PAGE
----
Spintronics News, Resources & Information
Spintronics is the new science of computers and memory chips that are based on electron spin rather than (or in addition to) the charge (used in electronics). Spintronics is an exciting field that holds promise to build faster and more efficient computers and other devices
Researchers from IBM Research labs in Zurich developed a Spintronics based small-sized, low cost non-optical, non-contact position sensor. This sensor detect changes in a high-gradient magnetic field of a microscale magnetic dipole. The sensor can achieve sensitivities of up to 40 Ohm/µm, which leads to a noise floor of 0.5 pm/sqrt(Hz) over more than a megahertz bandwidth.
Magnetoresistance-based position sensors have been known for a long time, but their use in nanotechnology was limited due to a relatively low sensitivity and a large amount of hysteresis. These issues were solved by IBM by operating the spintronic sensor close to the pole of a micromagnetic dipole. This is where the magnetic field has an extremely high gradient, which increases as the dimensions of the micromagnet are scaled down.
Researchers from the Johannes Gutenberg University Mainz (JGU) managed to directly observe the 100% spin polarization of a Heusler compound. A Heusler alloy is made from several metallic elements arranged in a lattice structure, and the researchers used the compound Co2MnSi. This paves the way towards using Heusler materials for spintronics devices.
Spin polarization is the degree of parallel orientation of the spins of the electrons that transport the charge. The ideal spintronics material has the maximum possible spin polarization. The Heusler alloy used in this material was shown to have an almost complete spin polarization at room temperature.
Researchers at UCLA developed a new nanoscale magnetic component for computer memory chips that could significantly improve their energy efficiency and scalability. The innovative asymmetric structure allows it to better exploit electrons' spin and orbital properties, making it much more power efficient than today's computer memory.
The structure devised at UCLA eliminates the need for an adjacent magnetic field. The researchers instead created an effective magnetic field by varying the angle of the structure by just a few atoms, in a shape resembling a cheese wedge: thicker on one end and sloping downward to a thinner edge on the other end.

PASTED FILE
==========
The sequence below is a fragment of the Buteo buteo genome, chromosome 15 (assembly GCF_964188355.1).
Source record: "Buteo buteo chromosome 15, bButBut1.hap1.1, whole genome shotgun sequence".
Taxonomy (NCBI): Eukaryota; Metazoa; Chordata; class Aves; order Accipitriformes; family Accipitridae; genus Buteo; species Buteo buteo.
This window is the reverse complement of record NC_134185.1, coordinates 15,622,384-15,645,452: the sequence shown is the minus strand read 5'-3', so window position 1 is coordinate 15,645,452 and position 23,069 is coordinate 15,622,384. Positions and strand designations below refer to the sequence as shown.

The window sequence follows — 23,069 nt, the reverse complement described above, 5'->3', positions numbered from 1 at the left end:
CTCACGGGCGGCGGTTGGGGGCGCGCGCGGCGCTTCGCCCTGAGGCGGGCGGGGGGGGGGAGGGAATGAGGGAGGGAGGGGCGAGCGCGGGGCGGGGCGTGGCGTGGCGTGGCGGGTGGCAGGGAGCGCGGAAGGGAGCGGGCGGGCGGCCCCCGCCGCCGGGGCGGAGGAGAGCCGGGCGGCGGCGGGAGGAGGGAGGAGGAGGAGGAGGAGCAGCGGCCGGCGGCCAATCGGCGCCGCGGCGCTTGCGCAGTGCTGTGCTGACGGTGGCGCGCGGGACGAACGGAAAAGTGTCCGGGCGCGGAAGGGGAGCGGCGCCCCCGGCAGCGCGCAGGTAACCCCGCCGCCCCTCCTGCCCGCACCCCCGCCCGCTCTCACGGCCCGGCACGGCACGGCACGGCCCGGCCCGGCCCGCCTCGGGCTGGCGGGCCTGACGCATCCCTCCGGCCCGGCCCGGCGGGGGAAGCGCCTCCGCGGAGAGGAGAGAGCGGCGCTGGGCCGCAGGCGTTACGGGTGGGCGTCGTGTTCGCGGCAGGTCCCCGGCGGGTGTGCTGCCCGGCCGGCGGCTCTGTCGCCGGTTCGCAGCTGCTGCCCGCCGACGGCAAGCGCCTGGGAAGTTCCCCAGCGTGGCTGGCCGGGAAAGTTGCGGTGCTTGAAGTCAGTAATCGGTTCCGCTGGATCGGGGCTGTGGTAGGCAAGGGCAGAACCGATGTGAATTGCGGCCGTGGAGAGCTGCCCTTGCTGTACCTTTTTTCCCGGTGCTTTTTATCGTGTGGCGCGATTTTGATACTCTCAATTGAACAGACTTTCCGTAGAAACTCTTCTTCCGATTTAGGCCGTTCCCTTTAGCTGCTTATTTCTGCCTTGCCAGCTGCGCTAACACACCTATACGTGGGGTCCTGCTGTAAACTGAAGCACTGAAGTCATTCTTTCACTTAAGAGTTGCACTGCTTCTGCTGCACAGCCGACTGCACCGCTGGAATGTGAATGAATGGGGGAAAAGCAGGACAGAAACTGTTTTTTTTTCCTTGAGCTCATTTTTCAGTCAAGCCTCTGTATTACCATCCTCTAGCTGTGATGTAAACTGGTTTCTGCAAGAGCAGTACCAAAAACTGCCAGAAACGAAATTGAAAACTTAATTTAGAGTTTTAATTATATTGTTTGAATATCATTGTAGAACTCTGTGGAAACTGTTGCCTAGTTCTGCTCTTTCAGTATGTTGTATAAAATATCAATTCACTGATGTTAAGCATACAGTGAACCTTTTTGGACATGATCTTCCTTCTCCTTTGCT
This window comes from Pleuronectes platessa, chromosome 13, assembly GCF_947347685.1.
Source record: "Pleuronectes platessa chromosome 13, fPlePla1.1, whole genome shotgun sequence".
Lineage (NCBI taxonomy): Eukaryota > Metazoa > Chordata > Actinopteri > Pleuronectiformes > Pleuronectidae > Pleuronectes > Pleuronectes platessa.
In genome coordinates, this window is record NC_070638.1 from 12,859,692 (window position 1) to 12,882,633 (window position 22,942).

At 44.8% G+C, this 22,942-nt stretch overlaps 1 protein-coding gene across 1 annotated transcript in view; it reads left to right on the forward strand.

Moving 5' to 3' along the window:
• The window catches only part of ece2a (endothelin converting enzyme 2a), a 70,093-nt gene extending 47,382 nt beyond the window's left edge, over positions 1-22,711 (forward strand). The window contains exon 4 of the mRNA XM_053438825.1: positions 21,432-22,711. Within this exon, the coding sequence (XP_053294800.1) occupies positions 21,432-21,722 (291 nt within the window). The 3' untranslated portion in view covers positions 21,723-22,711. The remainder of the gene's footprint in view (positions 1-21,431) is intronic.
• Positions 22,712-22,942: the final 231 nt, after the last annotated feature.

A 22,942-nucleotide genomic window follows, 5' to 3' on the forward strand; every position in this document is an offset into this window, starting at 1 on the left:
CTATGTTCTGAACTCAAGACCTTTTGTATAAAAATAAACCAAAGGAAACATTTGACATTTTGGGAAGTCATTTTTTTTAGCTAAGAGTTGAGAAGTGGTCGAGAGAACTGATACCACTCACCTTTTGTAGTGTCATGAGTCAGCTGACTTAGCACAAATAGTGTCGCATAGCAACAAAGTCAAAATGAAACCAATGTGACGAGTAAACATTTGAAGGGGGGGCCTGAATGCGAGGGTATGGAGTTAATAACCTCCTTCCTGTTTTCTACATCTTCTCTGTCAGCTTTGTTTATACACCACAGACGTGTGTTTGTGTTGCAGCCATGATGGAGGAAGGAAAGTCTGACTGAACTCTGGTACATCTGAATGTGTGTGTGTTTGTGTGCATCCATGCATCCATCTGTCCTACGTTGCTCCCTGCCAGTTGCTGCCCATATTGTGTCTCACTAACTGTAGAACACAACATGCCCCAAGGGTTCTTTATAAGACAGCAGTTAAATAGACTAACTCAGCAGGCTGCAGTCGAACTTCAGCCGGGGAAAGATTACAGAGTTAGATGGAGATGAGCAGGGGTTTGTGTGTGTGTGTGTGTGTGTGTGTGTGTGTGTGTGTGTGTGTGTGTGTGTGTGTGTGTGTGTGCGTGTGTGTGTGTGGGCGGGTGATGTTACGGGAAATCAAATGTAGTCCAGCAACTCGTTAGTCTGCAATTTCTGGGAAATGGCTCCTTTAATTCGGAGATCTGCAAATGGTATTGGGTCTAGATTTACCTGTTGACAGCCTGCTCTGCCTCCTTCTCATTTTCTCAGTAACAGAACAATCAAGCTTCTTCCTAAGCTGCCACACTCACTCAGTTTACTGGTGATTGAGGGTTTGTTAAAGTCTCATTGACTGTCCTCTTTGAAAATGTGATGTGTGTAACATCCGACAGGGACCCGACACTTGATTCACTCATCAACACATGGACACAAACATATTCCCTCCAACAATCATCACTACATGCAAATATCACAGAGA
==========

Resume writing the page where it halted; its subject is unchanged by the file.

Georgia Institute of Technology, in collaboration (and sponsorship) from Intel developed a physics-based modeling platform that advances spintronics interconnect research for next-generation computing.
The researchers are focusing on developing spintronics switches with adequate connectivity. They are researching the communicating between spin-logic devices and they demonstrated that interconnects are an even more important challenge for beyond-CMOS switches.
Stuart Parkin, an IBM fellow and director of the Max Planck Institute of Microstructure Physics has won the €1 million 2014 Millennium Technology Prize. Parkin's major achievement was the application of giant magnetoresistance (GMR) to create extremely sensitive devices that can detect tiny magnetic fields. This enabled a huge expansion in hard disk data capacity.
The award committee said that the award was given for his "pioneering contribution to the science and application of spintronic materials and his work leading to a prodigious growth in the capacity to store digital information".
Researchers from Ohio University managed to measure the transmission of spin information in only a few electrons, using a diamond wire only 4 micrometers long and 200 nanometers wide, chilled to 4 degrees above absolute zero. They discovered that spin transport is efficient in diamond wire.
To measure the spin information, the researchers cooled the wire made of a tiny artificial diamond (doped with nitrogen) stretched out into a thin wire shape, and then turned on a magnetic field and measured the spins of electrons in the wire with a tiny cantilever.